The Indoor Lemon Tree

An indoor lemon tree is your absolute best choice if you’re wondering what type of indoor fruit tree to start with (or just like lemons!). They’re easy to grow, prolific with fruit, and inexpensive too! In general acidic fruit is easier to grow indoors than sweeter varieties (such as oranges) which require more sun.

Meyer lemon trees are far and away the most popular type of indoor lemon tree to buy. They’re very low maintenance and produce an annual crop of robust, slightly sweet fruit. The first thing you’ll notice about the lemons is how much different they taste than store bought. They’re noticeably sweeter and seedless too!

Indoor lemon tree

Growing Lemons Indoors

This variety of lemon is absolutely perfect if you’ve never owned an indoor fruit tree. They’re great as a gift to buy and ideal for beginner gardeners. There really is nothing like growing your own fresh fruit at home, you’ll feel a real sense of accomplishment every time the tree fruits.

Where Can I Buy an Indoor Meyer Lemon Tree for Sale? 

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Just for reference, an indoor lemon tree typically takes about nine to twelve months to produce their first fruit crop. You should buy a lemon tree which is at least 1 ½ – 2 years old. The tree is self pollinating, so you really don’t need to take yours outdoors at all, but we’ve noticed over the years the tree seems to be more robust and produces higher fruit yields if it’s outdoors for a few months.

Generally, this indoor tree will begin bearing fruit when it is between 2 ½ – 3 years old. In the meantime, the tree offers a light, fragrant scent that acts as a natural air freshener.

We’ve had our tree for eight years now! It’s happy and healthy, residing in our upstairs loft in winter and on our back patio during the summer’s warmest months.

Indoor lemon tree care

As with any indoor plant, it’ll take your tree a few months to get used to new surroundings … your best bet with an indoor citrus tree, is to place it in the sunniest location in your home. They enjoy six to eight hours of direct sun exposure daily, but don’t worry if the weather is cloudy; as long as they’re exposed to direct light everything will be fine.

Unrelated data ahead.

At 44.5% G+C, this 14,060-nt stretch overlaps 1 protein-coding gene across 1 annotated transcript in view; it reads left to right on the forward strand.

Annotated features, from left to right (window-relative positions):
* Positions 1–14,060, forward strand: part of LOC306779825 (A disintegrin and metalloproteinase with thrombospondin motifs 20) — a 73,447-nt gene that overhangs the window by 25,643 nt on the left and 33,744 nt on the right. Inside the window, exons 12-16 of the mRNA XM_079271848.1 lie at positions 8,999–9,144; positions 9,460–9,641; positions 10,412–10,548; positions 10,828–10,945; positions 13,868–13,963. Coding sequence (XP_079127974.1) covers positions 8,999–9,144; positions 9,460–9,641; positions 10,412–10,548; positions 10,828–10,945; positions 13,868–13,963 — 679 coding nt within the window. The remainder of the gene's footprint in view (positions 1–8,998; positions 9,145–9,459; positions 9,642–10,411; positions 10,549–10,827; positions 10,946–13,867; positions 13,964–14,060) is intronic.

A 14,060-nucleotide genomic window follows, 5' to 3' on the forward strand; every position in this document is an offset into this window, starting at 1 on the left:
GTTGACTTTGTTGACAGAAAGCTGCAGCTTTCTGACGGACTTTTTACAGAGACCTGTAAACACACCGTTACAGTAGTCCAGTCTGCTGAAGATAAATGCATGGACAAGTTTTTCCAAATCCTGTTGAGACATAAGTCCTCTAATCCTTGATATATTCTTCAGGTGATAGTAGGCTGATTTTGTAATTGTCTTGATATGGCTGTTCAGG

We recommend you read 5 easy tips to care for your indoor fruit tree. Alternatively, if you are really serious about growing indoor fruit, download our comprehensive ebook. We give you all the detailed advice you need; such as the most suitable soil, the best fertilizer to use, pests you may find on your indoor lemon tree and what to do if you encounter problems such as yellow leaves or fruit drop. You will soon have a tree bearing healthy fruit.

Growing lemons indoors

Eureka Indoor Lemon Trees

Eureka lemons have been around for a while, but they’ve just recently been introduced in the past few years as an alternative lemon tree to buy for growing indoors. The Eureka lemons, when fully grown, are striped, adding an eye catching touch to your indoor tree.

This variety is proving to be nearly as popular as the Meyer lemon. It’s ultra easy care, disease free, and produces bushels of lemons. In a container, it will grow to about 10-12 feet tall, but you can prune it to keep the height in check. Simply snip off the top when the tree starts getting too tall for your living space.

Just like the indoor Meyer, the Eureka variety produces beautiful white fragrant blooms in the spring. Shortly thereafter, full size lemons begin to appear. They’ll ripen within a few weeks on the tree, and then they’re ready to be picked and added to drinks, recipes, or to bring out the flavor in fish and chicken dishes.

Note: The Eureka Lemon is somewhat more expensive to buy than a normal indoor lemon tree. This is because it’s a larger and more established (older) tree. A more established specimen means you’re likely to produce fruit a few months sooner.

Eureka indoor lemon tree care

Caring for this lemon tree is exactly the same as the Meyer lemon. Watering once a week should be ample; don’t water until the soil is almost completely dry. You can check whether you need to water or not by sticking your index finger into the soil – if you still feel dampness, don’t water yet. In between watering, keep the tree in a humid environment by misting the tree with tepid water daily or every other day. Your indoor lemon tree loves humidity! Misting also helps to keep the pests away from your tree.

Growing lemons indoors with your own indoor lemon tree is fun, rewarding and makes for a healthy addition to your diet and cooking.

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